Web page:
All stock markets are red today, in all and every part of the globe. Germany’s DAX is down 2%, China’s CSI 300 is down 1.5%, UK’s FTSE is down 1.1%, while Turkey’s BIST 100 has crashed 7.5%.
A brief relief today after a 2% green for Turkish stocks turned to another market halt as it plunged 5%.
While the lira kept losing against the dollar, Turkish stocks gained, up 10% over the past 30 days. That changed on Friday however, with today’s crash attributed to some by new remarks by President Recep Erdogan that he will keep fighting high interest rates. “Do not expect anything else from me,” he said.
Yet this sudden plunge in Turkish stocks may be more due to concerns about the global economic outlook as the high stakes political debate about whether lockdowns are coming or not rages on.
Today is the first opportunity for markets to react to Netherland’s announcement of a lockdown on Saturday with the messaging change in much of northern Europe leading to worries that a lockdown by stealth is developing as people stay at home voluntarily on government advice.
Chancellor Rishi Sunak will presumably have to speak soon. He is thought to be weighing a second bailout for hospitality in a political atmosphere full of dangers as the swans keep dancing in the British Parliament.
Chinese state media is blaming the western economic environment for the drop in their stocks. The Shanghai Composite Index fell 1.07% to 3593.6 points, the Shenzhen Component Index fell 2.01% to 14,569.18 points, and the ChiNext Index fell 2.96% to 3,332.61 points.
There are reports iron demand is dropping quickly in China following the property market collapse with expectations that related businesses and goods, including household appliances, may see a hit.
Authorities there have thus moved to lower the lending benchmark loan prime rate (LPR) for the first time in 20 months, but by just 0.05% to 3.8% from 3.85%.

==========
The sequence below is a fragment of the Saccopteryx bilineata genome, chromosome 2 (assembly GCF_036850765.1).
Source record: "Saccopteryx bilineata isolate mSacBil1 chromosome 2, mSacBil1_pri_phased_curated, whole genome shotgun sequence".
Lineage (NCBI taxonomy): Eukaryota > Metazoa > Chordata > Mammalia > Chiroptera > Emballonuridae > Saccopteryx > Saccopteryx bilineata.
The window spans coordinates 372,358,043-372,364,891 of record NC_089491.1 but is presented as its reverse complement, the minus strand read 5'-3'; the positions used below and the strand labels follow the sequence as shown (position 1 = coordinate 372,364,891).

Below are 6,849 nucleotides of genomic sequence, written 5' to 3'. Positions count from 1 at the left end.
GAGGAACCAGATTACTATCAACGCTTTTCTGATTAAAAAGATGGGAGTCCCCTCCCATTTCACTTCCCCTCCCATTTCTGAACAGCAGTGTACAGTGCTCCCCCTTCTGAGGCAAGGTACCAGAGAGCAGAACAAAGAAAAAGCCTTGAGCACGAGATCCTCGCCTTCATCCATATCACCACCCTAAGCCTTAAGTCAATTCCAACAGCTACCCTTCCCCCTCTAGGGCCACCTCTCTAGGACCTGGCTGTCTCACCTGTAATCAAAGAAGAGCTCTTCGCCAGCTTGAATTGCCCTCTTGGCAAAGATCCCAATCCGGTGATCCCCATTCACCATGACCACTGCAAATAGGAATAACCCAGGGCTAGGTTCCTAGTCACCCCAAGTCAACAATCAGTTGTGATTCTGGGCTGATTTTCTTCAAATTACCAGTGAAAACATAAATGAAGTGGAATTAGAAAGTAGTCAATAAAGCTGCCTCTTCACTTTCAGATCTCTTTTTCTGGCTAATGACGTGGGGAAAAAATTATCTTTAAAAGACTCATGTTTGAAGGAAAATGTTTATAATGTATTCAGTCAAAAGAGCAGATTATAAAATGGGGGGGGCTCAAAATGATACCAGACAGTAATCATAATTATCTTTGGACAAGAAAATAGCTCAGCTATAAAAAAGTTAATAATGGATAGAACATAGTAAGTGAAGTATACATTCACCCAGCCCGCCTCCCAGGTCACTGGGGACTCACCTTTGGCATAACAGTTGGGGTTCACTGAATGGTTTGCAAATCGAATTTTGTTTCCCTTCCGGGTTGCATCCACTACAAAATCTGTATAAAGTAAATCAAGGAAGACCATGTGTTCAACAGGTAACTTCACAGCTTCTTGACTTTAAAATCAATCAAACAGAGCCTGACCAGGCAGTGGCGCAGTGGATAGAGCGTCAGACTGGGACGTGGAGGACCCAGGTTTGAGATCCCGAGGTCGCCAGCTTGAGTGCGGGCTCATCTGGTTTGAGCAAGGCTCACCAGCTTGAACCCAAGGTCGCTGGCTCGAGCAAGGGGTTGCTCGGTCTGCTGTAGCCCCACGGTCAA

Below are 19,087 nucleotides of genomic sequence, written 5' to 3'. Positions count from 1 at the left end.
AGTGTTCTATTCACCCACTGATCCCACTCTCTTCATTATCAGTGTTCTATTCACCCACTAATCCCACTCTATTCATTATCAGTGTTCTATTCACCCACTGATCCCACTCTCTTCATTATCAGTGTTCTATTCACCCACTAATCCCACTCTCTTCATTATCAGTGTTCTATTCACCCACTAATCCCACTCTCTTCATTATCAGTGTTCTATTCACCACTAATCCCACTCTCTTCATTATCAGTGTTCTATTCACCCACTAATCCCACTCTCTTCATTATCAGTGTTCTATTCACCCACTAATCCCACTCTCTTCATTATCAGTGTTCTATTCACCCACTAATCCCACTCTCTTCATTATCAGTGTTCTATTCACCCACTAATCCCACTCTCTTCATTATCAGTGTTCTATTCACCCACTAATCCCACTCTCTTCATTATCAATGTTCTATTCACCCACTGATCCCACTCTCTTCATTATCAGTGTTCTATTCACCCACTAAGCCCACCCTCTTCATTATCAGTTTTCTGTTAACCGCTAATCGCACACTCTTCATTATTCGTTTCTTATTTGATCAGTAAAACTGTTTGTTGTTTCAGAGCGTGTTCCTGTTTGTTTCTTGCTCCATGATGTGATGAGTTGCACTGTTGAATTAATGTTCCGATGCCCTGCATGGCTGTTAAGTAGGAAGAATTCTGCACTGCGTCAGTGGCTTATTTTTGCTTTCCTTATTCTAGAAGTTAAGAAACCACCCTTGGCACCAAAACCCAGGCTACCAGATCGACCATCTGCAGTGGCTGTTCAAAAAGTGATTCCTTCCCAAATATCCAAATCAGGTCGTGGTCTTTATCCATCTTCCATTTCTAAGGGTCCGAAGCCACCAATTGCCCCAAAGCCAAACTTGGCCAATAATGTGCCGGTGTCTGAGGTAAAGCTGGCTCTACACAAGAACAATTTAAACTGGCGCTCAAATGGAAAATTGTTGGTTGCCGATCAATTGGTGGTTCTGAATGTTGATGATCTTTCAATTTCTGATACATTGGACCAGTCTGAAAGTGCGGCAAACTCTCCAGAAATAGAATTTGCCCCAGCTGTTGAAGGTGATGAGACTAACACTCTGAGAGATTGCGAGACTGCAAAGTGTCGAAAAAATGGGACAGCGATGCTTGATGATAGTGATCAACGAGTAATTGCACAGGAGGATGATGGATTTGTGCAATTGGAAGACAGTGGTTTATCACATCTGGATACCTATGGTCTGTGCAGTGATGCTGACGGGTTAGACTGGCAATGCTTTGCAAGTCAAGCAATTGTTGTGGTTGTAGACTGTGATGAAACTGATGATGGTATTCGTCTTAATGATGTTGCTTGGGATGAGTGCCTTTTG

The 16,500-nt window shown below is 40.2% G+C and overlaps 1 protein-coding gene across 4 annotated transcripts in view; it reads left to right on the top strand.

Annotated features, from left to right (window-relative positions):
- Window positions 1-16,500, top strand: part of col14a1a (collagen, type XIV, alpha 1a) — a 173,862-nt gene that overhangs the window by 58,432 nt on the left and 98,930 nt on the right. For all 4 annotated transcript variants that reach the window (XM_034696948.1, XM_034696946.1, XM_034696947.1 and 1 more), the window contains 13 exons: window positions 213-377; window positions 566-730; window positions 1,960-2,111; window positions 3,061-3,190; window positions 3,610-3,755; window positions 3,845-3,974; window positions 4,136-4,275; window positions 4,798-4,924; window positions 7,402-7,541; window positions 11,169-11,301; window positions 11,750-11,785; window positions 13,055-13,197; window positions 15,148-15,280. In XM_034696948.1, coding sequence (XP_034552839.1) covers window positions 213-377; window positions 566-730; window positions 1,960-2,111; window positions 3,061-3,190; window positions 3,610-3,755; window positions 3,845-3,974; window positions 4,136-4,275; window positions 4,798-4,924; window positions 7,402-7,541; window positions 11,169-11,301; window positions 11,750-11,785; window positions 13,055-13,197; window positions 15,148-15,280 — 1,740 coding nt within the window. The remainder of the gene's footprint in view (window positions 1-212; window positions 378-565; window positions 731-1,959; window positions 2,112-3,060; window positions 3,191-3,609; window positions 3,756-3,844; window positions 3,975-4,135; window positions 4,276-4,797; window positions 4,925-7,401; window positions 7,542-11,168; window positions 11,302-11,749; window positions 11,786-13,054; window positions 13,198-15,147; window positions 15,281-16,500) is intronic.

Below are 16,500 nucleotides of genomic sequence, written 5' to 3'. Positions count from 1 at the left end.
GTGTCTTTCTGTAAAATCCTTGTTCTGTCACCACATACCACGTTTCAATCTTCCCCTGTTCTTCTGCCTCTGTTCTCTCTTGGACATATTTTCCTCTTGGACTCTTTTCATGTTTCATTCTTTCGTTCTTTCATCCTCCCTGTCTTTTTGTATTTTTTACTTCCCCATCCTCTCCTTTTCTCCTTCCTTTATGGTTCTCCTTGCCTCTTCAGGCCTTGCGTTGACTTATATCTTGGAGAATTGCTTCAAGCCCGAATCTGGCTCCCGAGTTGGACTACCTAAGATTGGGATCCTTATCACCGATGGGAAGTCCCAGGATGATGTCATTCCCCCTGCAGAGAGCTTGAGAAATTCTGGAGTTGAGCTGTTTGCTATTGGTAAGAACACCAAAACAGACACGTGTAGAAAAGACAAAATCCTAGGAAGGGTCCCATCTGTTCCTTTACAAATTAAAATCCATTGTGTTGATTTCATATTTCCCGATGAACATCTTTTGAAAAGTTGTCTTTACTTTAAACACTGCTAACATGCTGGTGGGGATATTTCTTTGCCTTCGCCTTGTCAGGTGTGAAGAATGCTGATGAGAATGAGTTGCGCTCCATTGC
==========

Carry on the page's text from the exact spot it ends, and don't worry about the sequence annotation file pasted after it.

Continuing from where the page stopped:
It’s the third instrumental cut this month as China moves towards more and more loosening, but it is far far too little even for China’s circumstances in isolation. In the global environment, it is clearly not even a blip.
Unlike in the March 2020 lockdown when there were quick and clear developments, a fog currently reigns over the market with it left to speculators to wonder how on earth can they possibly square the already on the brink of out of control inflation with more money printing that even restrictions, let alone a lockdown, requires.
The Treasury Secretary Janet Yellen is utterly silent, with it seemingly left to Sunak to figure out the impossible as the political expediences of the party gates turned the UK into the biggest economy to be at the most advanced stages of an incredibly intense debate.
Bitcoin is kind of moving down but sort of holding on. The asset and the market is probably thinking a year or two ahead and as it stands, there’s isn’t quite a decision on whether there is money or there is no money.
The matter is very political as Labour clamors for more and more restrictions because it will force more handouts, more printing, higher taxes, and effectively more communism.
Some in the conservative party therefore are also thinking two years ahead when we forget about all this and the debate turns purely economical.
All those forces in so many directions are now waiting for an answer: money or no money. If no money, Boris Johnson needs to become more like Desantis and less like Starmer. Florida’s economy is booming so markets would probably like that.
If just a bit of money to do the bare minimum to cancel the damage done while making it clear no more thereafter, then there should be some relief in markets as at least it is likely the economy won’t get worst.
Bazoka money is now not on the table because central banks are not playing ball anymore, but the risk of course is that Boris keeps being Starmer regardless. Multiply that by all the other dum donkeys in Europe and America, and it is no wonder why Dow Jones is down 2% this red Monday.
Where bitcoin is concerned an increase in the loss of confidence in fiat money should make the asset boom as governments are now a bit in trouble and as Florida and Sweden show, a lot of that is because of utter incompetence.
But there is some uncertainty currently and little clarity of direction in regards to what the government will do to cancel the effects of their harmful restrictions, so red continues.